Tuesday, June 20, 2006

Do It Your Way

I'm always looking for inspiration, and another way. One of the things that originally interested me in WaterTribe, and that keeps me going back, has to do with it's mission statement. It encourages uniqueness.

"The purpose of WaterTribe is to encourage the development of boats, equipment, skills, and human athletic performance for safe and efficient coastal cruising using minimal impact human and wind powered watercraft based on kayaks, canoes, and small sailboats."

Meeting this purpose, you get a group of real individuals participating in a Challenge, each in their own way. A WaterTribe Challenge is an unsupported, expedition style adventure race for kayaks, canoes, and small boats. Challengers paddle or sail a variety of different kinds of boats, all setup somewhat differently, using equipment that may also have had modifications, and arriving at each event having trained in ways that suited themselves. Some of the challengers who live in colder climates have not even been on the water for 3-4 months prior to a Challenge.

I don't know of any other boating event where you can have such a disparate variety of boats, all within the same class. Imagine that Class 1, allowing both kayak or canoe, with or without a small downwind sail, has included boats that vary from a fast 18' long 21" wide fiberglass QCC 700 sea kayak, to a slow 9'8" long 32" wide Stearns inflatable kayak from West Marine, competing against each other. You can really get a feel for the variety of boats and individuals by reading the many articles they have written of past WaterTribe Challenges, published in the WaterTribe Magazine.

Photo at left is of Matt Layden (Wizard) in that inflatable he paddle/sailed in the Michigan WaterTribe 2003 Challenge. See his article "The Michigan Challenge in a Bubble or What Was He Thinking"

Prior to my finding WaterTribe, if you had asked me about "unique" paddlers who inspire me, I would have told you of two women, also famous for doing it their own way, Audrey Sutherland and Jill Fredston. These are women who are extreme expedition travelers extraordinaire. They have found what works for them, and do not feel bound by the 'typical' way of doing things.

Audrey Sutherland is an inspiration, and an icon of solo wilderness kayaking. Audrey travels the world in an inflatable kayak. Her philosophy is "go simple, go solo, go now". Her choice of an inflatable is certainly considered unconventional in the kayaking world of expedition. She is all about efficiency, light weight, planning, preparedness, and just doing it. She has paddled nearly 7,800 solo miles of British Columbia and Southeast Alaskan coastline. A longtime resident of Hawaii, she started her solo trips paddling the Hawaiian islands, and has also explored South Pacific archipelagos, Norwegian fjords and the Greek isles, all in an inflatable. I'd read that since she began paddling some 36 years ago, Audrey Sutherland has paddled more that 12,000 solo miles. And, the best of all, she's 81 years old, still paddling.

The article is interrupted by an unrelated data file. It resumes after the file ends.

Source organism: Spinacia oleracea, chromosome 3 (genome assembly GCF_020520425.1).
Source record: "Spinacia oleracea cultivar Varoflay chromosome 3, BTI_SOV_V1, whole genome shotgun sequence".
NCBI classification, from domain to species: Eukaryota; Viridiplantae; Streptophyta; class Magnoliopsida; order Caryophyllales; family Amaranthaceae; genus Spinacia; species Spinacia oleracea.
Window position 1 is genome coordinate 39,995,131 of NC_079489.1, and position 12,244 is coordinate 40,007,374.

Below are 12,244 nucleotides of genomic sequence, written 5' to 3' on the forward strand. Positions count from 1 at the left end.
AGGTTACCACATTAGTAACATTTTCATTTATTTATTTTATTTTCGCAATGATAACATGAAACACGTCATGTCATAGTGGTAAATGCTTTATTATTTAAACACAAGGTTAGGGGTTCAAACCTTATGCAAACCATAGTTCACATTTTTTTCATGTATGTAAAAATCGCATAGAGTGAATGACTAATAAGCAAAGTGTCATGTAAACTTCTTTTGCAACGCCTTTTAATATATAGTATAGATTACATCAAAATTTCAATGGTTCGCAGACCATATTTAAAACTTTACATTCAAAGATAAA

Audrey has written two books, "Paddling my Own Canoe" and "Paddle Hawaii". Considered a living legend by some, her philosophy and unique style are a rare treat. In an October 2004 Sea Kayaker Magazine interview she was asked:

"I think many paddlers, women especially, regard you as a role model. How do you think you may have inspired others?" She replied "inspiration without nuts and bolts practicality and bit-by-bit efficiency is futile".

Jill Fredston, isn't even a paddler, she is an expedition rower. Her boat is a modified Necky double sea kayak, opened up between the two cockpits where a rowing sliding seat is installed. Jill and her husband Doug Fesler are avalanche experts living in Alaska who, during their summers, take long distance rowing expeditions throughout the northern latitudes of Alaska, Canada, Greenland, Spitsbergen and Norway and Sweden. This for three months of each year. A dream come true.

Jill's book "Rowing to Latitude", is one of my all time favorite expedition books, where along with great stories of her and her husbands adventures, she talks about how and why she does it her way, rowing. Read an excellent review of her book, I couldn't begin to do it justice. For those who can't, or who will only ever dream about expedition, this is a book that will let you travel with her. An aside, during the trips described in her book, her husband would paddle along side, I've recently read somewhere that Doug is now also rowing.

In one place in her book, she mentions always getting asked 'how can you stand not seeing where you are going", her fantastic reply was something like, "how can you stand not seeing where you've been".

An article on Jill in NationalGeographic.com begins with:

A U.S. Navy adage maintains that it's foolish to travel north of the Arctic Circle clad in anything less than a nuclear submarine. Most people would agree. For rower Jill Fredston, however, ignoring such advice has become an intoxicating way of life.

Jill says her journeys are "neither a vacation nor an escape, they are a way of life".

These two women don't just dream their dreams, they live them, and they live them their own way.

I totally get that.

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